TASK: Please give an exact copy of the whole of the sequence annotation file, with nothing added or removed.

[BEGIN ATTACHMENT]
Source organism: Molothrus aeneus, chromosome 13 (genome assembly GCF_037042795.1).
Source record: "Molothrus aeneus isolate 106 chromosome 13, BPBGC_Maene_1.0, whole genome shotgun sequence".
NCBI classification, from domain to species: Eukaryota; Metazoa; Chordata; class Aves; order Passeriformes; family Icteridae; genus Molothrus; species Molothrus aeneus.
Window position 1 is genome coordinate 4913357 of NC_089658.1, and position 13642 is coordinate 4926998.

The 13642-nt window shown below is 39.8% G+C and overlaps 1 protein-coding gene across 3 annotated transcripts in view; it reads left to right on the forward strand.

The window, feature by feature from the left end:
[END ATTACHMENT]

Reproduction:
Source organism: Molothrus aeneus, chromosome 13 (genome assembly GCF_037042795.1).
Source record: "Molothrus aeneus isolate 106 chromosome 13, BPBGC_Maene_1.0, whole genome shotgun sequence".
NCBI classification, from domain to species: Eukaryota; Metazoa; Chordata; class Aves; order Passeriformes; family Icteridae; genus Molothrus; species Molothrus aeneus.
Window position 1 is genome coordinate 4913357 of NC_089658.1, and position 13642 is coordinate 4926998.

The 13642-nt window shown below is 39.8% G+C and overlaps 1 protein-coding gene across 3 annotated transcripts in view; it reads left to right on the forward strand.

The window, feature by feature from the left end: